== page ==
I first encountered The Invisible Life of Addie LaRue by V.E. Schwab on bookstagram where it seemed like everyone was discussing the story. This novel hit the NY Times Bestseller List for 37 weeks straight through July this year, and not without good reason. In my opinion, the story more than lives up to the hype, and it is so effectively compelling because of the symbolism Schwab weaves through the narrative. Today I want to discuss three of the most important motifs that make Addie’s story so memorable and how aspiring authors can learn from Schwab’s writing to create meaningful symbols of their own. This will contain some spoilers, so if you haven’t read the book yet, beware of that before reading.
Adeline LaRue is a young woman living in the small town of Villon, France in 1741, who desperately wants to see more of the world. She feels trapped in an engagement she doesn’t want, and fears the headlong rushing of time, saying, “I don’t want to live and die in the same ten meter plot.” Her faith is torn between the Christian God of her parent’s and the old gods of her elder friend, Estele. On the night of her wedding, she flees into the woods and pleas for some higher power to save her from her fate, and the night answers. Despite Estele’s warnings to never pray to the gods who answer after dark, Adeline strikes a deal with him. At first, she offers a wooden ring, carved for her as a child by her father, but the god doesn’t deal in “trinkets.” They bargain, and draw their terms: immortality in exchange for her soul when she doesn’t want it anymore.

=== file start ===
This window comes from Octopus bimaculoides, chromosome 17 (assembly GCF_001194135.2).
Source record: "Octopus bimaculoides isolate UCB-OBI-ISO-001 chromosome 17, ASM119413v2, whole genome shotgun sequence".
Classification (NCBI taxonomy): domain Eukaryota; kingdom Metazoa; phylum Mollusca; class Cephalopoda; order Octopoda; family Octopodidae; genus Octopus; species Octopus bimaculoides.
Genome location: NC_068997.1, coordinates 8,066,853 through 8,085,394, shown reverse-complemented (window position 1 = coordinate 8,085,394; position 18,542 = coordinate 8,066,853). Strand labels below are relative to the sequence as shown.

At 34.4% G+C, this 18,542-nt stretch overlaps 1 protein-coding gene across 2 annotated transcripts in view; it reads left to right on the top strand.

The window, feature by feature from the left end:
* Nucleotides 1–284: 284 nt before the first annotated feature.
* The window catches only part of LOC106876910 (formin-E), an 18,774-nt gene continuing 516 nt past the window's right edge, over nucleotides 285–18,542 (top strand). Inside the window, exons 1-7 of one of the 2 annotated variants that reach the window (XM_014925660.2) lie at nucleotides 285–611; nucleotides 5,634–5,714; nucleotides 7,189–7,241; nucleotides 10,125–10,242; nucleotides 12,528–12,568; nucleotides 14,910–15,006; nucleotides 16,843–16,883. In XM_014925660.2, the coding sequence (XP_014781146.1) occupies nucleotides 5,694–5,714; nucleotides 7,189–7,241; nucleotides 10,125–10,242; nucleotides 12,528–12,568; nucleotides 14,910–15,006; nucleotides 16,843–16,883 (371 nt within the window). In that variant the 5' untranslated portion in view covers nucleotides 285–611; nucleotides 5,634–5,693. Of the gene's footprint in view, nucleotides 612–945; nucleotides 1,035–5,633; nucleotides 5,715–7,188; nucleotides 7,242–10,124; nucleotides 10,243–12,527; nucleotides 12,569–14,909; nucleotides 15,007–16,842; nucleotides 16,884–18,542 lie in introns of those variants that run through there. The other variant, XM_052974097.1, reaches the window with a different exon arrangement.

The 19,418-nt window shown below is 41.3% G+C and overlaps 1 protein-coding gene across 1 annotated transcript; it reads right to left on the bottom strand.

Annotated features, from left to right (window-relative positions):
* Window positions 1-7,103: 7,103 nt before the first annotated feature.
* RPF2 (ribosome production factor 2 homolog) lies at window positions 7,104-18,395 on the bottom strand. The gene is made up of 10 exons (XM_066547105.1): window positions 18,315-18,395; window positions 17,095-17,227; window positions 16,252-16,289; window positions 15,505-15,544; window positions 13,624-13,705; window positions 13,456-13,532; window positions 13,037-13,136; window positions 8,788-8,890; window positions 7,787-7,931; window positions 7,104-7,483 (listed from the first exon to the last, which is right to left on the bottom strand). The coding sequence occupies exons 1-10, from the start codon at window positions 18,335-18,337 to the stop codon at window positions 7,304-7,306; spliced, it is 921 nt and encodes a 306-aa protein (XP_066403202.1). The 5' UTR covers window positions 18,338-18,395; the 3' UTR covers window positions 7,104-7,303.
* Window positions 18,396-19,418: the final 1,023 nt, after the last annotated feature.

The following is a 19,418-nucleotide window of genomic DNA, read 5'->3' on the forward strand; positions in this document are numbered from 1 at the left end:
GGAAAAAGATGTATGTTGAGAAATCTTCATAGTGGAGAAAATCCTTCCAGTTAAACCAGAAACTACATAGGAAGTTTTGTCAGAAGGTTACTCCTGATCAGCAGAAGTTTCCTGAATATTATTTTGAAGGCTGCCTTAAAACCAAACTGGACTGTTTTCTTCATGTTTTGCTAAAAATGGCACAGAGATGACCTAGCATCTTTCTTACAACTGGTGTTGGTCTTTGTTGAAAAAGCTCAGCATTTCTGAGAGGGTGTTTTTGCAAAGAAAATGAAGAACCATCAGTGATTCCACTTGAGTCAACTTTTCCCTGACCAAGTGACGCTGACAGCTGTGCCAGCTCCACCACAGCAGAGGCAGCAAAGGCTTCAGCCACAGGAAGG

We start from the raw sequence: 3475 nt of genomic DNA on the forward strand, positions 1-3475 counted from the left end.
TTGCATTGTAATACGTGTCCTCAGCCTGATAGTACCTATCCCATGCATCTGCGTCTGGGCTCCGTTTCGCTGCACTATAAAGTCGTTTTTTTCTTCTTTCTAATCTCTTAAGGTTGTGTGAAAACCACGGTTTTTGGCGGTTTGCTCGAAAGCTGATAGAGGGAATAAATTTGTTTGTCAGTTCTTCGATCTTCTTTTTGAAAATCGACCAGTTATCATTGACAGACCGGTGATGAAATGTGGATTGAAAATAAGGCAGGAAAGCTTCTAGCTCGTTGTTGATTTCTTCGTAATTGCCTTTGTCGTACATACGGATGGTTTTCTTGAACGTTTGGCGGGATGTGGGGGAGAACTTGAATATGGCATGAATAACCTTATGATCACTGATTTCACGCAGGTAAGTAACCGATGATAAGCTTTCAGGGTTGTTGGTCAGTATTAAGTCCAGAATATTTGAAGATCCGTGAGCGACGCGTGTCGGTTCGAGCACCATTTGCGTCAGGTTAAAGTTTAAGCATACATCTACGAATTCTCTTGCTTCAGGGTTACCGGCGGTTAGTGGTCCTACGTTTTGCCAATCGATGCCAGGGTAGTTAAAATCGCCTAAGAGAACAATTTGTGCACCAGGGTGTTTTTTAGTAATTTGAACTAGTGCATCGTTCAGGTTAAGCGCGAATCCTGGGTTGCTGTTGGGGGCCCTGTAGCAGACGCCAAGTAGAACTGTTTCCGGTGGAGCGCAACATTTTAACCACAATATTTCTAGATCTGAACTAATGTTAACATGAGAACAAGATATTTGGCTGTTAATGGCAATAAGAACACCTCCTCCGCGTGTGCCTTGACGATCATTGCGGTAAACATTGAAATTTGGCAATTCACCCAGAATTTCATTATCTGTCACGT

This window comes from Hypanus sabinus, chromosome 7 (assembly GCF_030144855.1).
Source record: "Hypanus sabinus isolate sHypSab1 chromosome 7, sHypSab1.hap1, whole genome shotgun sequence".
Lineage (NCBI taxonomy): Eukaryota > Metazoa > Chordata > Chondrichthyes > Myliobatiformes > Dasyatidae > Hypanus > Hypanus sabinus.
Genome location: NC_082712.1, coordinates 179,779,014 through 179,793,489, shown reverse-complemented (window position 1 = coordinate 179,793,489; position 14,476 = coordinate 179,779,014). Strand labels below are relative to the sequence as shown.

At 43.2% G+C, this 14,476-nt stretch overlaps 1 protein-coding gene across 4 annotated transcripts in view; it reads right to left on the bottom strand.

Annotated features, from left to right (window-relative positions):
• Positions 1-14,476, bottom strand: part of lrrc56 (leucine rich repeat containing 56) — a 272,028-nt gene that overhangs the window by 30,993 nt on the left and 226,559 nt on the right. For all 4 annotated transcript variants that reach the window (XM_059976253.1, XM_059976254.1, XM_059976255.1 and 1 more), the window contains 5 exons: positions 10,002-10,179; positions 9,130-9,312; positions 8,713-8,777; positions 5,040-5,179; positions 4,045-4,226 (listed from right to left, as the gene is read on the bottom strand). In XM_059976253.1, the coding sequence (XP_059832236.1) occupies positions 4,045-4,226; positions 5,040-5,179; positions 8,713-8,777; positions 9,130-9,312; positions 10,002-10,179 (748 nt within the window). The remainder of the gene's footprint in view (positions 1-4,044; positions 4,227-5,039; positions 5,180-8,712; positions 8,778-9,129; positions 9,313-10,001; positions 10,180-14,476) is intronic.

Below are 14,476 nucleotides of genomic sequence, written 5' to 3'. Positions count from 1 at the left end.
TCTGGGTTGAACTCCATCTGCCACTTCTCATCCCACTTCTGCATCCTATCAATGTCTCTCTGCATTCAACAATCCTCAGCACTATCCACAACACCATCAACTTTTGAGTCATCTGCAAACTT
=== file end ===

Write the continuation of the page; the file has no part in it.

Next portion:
When she returns to the town, she finds that everyone she knew has forgotten her. She cannot remind them of her name, because every time she tries to speak the words, they get stuck in her throat. She cannot write or leave any permanent mark. Any interactions “reset” the curse. As soon as the other person walks away, they forget her again. However, she can steal. She takes some bare essentials and a wooden bird from her father’s workshop before fleeing the town. The story follows Addie – no longer Adeline – between her past through the centuries, and modern day NYC, as she navigates her curse and meets Henry Strauss, the first person in over 300 years who remembers her.Continue reading “Symbolism in Addie La Rue”